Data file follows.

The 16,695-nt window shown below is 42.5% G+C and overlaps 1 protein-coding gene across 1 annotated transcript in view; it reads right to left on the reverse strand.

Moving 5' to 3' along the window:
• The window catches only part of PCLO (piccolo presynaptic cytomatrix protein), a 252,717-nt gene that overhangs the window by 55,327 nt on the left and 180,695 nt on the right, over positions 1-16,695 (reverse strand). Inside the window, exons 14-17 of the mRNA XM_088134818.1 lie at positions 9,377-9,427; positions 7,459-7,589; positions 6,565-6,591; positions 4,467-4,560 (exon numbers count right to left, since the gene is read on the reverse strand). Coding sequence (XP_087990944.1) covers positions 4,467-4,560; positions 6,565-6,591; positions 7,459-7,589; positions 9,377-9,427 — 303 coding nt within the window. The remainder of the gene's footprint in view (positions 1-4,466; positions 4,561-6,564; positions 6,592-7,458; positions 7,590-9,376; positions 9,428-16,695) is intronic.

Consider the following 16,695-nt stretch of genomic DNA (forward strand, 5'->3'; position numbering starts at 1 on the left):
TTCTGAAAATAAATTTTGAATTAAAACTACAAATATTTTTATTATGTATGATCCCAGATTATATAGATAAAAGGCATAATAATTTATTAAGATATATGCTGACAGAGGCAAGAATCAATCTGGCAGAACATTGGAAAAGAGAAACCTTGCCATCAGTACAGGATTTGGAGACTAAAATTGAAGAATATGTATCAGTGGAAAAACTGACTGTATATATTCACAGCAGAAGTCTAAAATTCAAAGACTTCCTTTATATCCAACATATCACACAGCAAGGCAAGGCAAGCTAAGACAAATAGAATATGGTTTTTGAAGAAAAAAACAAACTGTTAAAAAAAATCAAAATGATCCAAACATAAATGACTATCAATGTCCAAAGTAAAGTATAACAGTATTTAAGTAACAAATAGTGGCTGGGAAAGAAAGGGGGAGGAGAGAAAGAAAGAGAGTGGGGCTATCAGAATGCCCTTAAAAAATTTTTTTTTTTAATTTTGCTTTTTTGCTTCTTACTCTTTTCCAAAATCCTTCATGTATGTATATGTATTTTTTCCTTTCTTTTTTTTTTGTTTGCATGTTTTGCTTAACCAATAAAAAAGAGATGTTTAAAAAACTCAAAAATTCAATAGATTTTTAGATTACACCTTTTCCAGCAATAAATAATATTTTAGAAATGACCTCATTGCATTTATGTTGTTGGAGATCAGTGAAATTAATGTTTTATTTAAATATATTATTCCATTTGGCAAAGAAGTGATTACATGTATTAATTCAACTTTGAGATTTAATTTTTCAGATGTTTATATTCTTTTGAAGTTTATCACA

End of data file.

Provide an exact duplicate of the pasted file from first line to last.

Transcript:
The 16,695-nt window shown below is 42.5% G+C and overlaps 1 protein-coding gene across 1 annotated transcript in view; it reads right to left on the reverse strand.

Moving 5' to 3' along the window:
• The window catches only part of PCLO (piccolo presynaptic cytomatrix protein), a 252,717-nt gene that overhangs the window by 55,327 nt on the left and 180,695 nt on the right, over positions 1-16,695 (reverse strand). Inside the window, exons 14-17 of the mRNA XM_088134818.1 lie at positions 9,377-9,427; positions 7,459-7,589; positions 6,565-6,591; positions 4,467-4,560 (exon numbers count right to left, since the gene is read on the reverse strand). Coding sequence (XP_087990944.1) covers positions 4,467-4,560; positions 6,565-6,591; positions 7,459-7,589; positions 9,377-9,427 — 303 coding nt within the window. The remainder of the gene's footprint in view (positions 1-4,466; positions 4,561-6,564; positions 6,592-7,458; positions 7,590-9,376; positions 9,428-16,695) is intronic.

Consider the following 16,695-nt stretch of genomic DNA (forward strand, 5'->3'; position numbering starts at 1 on the left):
TTCTGAAAATAAATTTTGAATTAAAACTACAAATATTTTTATTATGTATGATCCCAGATTATATAGATAAAAGGCATAATAATTTATTAAGATATATGCTGACAGAGGCAAGAATCAATCTGGCAGAACATTGGAAAAGAGAAACCTTGCCATCAGTACAGGATTTGGAGACTAAAATTGAAGAATATGTATCAGTGGAAAAACTGACTGTATATATTCACAGCAGAAGTCTAAAATTCAAAGACTTCCTTTATATCCAACATATCACACAGCAAGGCAAGGCAAGCTAAGACAAATAGAATATGGTTTTTGAAGAAAAAAACAAACTGTTAAAAAAAATCAAAATGATCCAAACATAAATGACTATCAATGTCCAAAGTAAAGTATAACAGTATTTAAGTAACAAATAGTGGCTGGGAAAGAAAGGGGGAGGAGAGAAAGAAAGAGAGTGGGGCTATCAGAATGCCCTTAAAAAATTTTTTTTTTTAATTTTGCTTTTTTGCTTCTTACTCTTTTCCAAAATCCTTCATGTATGTATATGTATTTTTTCCTTTCTTTTTTTTTTGTTTGCATGTTTTGCTTAACCAATAAAAAAGAGATGTTTAAAAAACTCAAAAATTCAATAGATTTTTAGATTACACCTTTTCCAGCAATAAATAATATTTTAGAAATGACCTCATTGCATTTATGTTGTTGGAGATCAGTGAAATTAATGTTTTATTTAAATATATTATTCCATTTGGCAAAGAAGTGATTACATGTATTAATTCAACTTTGAGATTTAATTTTTCAGATGTTTATATTCTTTTGAAGTTTATCACA